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The OCR Glossary

Organization Development

Emanuele Invernizzi

Organization development (OD) can be defined as a systematic process, a planned effort, a set of precise interventions implemented by organizations to (a) increase organizational effectiveness and well-being, (b) enhance organizational performance and employees’ development, and (c) improve corporate ability to achieve strategic aims by implementing and managing successful and effective organizational changes through people.

OD also constitutes a field of research—theoretical and practical—relevant to corporate reputation practitioners claiming their contribution to organizational success and their strategic role in managing organizational critical processes such as developing a strong relationship network or strengthening corporate reputation.

This entry first explores the historical development of OD by highlighting the different approaches of analysis and by exploring its main characteristics; then, it discusses a specific area of application by examining the link between OD and organizational change management; and, finally, it explores the theoretical and practical implications of OD for organizational reputation.

Historical Development

Starting from the 1950s, the term organization development has been explored in diverse disciplinary areas, and it has been an object of discussion for theorists and practitioners who gave definitions for the term with different nuances. Two main approaches used to define OD have emerged: (1) a functionalist perspective, from one side, and (2) a more humanistic approach, from the other one.

The first formal definition of OD was provided by Richard Beckhard in the 1960s. Beckhard adopted a functionalist and behavioral viewpoint and described OD as a planned, organization-wide effort based on systematic interventions, managed by the C-suite with the aim of improving organizational effectiveness by way of knowledge of behavioral science. This perspective denotes a mechanistic view of organizing that was typical of the first period of OD history and its conceptual development.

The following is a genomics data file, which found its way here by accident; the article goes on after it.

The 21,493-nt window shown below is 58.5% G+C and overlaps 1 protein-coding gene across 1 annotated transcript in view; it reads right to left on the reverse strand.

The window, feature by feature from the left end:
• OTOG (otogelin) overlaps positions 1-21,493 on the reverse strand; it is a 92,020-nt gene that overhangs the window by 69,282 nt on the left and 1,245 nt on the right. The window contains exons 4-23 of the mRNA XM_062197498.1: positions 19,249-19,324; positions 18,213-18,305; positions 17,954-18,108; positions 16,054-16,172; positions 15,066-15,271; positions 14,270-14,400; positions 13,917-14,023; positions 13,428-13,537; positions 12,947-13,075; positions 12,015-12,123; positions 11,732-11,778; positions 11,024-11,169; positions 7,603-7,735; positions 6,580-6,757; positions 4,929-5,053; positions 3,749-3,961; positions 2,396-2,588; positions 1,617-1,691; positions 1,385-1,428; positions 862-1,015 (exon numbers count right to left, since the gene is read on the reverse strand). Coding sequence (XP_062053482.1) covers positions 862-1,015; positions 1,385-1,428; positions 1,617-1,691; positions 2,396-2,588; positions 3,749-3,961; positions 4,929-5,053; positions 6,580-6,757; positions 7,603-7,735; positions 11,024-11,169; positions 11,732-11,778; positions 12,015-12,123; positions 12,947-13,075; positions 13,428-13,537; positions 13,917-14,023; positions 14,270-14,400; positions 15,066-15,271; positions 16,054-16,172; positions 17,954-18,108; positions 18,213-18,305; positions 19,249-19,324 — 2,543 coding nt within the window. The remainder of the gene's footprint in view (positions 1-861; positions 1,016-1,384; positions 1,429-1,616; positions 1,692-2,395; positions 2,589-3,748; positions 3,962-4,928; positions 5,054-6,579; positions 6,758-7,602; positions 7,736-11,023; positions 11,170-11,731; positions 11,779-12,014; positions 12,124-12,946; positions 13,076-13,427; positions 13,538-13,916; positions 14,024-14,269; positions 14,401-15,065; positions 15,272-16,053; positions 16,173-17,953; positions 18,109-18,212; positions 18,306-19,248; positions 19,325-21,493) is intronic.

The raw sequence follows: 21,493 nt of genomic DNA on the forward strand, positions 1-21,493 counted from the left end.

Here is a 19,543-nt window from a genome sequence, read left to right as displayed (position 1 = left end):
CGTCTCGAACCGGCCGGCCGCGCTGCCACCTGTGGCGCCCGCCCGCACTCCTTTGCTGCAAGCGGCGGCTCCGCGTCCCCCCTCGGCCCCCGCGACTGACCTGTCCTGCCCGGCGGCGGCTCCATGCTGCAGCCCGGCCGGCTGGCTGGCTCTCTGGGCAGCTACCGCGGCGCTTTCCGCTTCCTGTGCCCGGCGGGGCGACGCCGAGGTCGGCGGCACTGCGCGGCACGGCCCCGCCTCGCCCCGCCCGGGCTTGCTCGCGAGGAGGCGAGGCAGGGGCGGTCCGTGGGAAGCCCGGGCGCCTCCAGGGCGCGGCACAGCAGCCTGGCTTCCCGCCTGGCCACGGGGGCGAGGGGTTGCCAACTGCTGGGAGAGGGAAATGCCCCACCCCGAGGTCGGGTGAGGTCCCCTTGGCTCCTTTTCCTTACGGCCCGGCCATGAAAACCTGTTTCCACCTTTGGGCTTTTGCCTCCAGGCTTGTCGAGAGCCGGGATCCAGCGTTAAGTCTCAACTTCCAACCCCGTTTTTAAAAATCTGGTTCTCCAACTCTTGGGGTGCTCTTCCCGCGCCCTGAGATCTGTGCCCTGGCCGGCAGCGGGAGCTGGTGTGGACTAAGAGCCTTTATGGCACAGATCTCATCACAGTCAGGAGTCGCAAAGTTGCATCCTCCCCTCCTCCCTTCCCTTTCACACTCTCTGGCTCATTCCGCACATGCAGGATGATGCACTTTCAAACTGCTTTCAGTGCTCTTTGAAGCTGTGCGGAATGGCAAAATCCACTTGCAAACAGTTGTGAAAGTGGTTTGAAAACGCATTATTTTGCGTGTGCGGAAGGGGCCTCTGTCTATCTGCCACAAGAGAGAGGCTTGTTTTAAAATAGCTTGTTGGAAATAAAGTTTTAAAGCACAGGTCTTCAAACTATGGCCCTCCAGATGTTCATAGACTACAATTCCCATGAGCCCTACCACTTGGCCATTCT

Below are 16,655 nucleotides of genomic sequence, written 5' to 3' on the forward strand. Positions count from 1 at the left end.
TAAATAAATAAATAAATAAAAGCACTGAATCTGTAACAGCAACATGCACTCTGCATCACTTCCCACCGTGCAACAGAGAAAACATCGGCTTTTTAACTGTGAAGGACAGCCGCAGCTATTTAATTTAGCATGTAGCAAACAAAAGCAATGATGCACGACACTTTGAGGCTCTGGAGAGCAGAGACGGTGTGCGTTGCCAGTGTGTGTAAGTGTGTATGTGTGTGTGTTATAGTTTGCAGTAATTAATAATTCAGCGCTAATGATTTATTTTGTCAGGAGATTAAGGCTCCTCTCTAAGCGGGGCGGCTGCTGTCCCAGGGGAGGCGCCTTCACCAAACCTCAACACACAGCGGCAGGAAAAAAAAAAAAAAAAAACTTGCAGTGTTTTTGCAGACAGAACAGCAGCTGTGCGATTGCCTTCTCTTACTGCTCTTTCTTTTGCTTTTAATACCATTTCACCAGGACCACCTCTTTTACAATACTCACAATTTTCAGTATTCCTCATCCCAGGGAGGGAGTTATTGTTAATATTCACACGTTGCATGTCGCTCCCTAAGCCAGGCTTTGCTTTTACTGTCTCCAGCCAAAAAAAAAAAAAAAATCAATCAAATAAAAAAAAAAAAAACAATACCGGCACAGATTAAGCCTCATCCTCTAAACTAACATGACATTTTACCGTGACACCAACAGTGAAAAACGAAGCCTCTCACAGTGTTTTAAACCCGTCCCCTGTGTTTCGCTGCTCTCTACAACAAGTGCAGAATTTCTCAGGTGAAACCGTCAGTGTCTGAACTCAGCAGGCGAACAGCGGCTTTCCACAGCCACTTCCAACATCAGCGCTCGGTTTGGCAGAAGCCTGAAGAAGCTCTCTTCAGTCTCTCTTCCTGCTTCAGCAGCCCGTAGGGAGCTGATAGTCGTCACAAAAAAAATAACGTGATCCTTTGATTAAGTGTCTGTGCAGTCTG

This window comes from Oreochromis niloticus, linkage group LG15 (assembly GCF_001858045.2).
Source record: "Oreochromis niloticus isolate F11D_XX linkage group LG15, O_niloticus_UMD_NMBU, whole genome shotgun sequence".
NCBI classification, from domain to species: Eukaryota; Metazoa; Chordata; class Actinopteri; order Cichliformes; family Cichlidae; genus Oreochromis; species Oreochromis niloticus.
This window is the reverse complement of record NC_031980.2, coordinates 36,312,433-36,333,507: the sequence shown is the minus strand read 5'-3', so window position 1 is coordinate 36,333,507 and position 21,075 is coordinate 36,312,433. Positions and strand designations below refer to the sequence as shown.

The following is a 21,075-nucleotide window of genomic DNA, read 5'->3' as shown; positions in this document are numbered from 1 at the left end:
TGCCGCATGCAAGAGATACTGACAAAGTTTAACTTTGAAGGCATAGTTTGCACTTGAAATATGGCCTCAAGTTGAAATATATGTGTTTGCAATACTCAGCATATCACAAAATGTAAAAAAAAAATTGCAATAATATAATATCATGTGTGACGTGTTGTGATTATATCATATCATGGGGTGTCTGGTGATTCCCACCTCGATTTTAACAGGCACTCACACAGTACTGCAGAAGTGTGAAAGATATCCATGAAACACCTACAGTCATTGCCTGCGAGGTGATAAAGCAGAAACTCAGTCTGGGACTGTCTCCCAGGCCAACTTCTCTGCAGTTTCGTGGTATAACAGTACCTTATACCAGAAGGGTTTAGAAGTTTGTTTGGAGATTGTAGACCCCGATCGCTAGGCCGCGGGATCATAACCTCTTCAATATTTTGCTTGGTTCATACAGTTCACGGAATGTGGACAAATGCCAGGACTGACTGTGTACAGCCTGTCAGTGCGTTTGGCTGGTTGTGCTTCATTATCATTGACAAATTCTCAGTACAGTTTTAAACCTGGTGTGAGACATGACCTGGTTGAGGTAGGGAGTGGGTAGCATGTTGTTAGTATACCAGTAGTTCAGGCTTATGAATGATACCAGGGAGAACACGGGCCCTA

A second approach to OD is linked to a gradual dismissal of Fordism, the system of standardized mass production named after industrialist Henry Ford, and its positivistic view of organizing to make space for a more humanistic approach. In the late 1980s and early 1990s, Wendell French and Cecil Bell posited an emphasis on a collaborative view of OD, considered as a long-term and all-embracing effort increasingly based on an organizational cooperative culture, necessary to improve organizational problem solving and renewal processes. This definition mirrors the second phase of OD history beginning in the 1980s, during which theorists developed a values-driven approach to OD, focused more on the relevant role of organizational members in accomplishing successful organizational initiatives and managing changes. New concepts such as organizational culture, corporate values, team building, and individual development have been introduced within the OD field.

Both perspectives are useful for analyzing OD development and implementation within modern organizations. The functionalist viewpoint according to which OD can be considered as a recursive and systematic approach, based on a continuous-diagnosis, action-planning, implementation, and evaluation process, provides organizations with useful insights to manage OD programs effectively in order to solve problems linked to organizational changes.

At the same time, OD programs need to adopt a more humanistic approach that can facilitate the acceptance of changes by organizational members. Organizations should take into account personal needs and expectations, individual cultures, and employees’ abilities and potentialities to address systematic processes and initiatives to (a) favor the sharing of knowledge among employees, (b) stimulate the development of their personal and professional skills, and (c) enable the internalizations of organizational culture and renewed values, with the final aim being to encourage collaboration and cooperation during OD initiatives.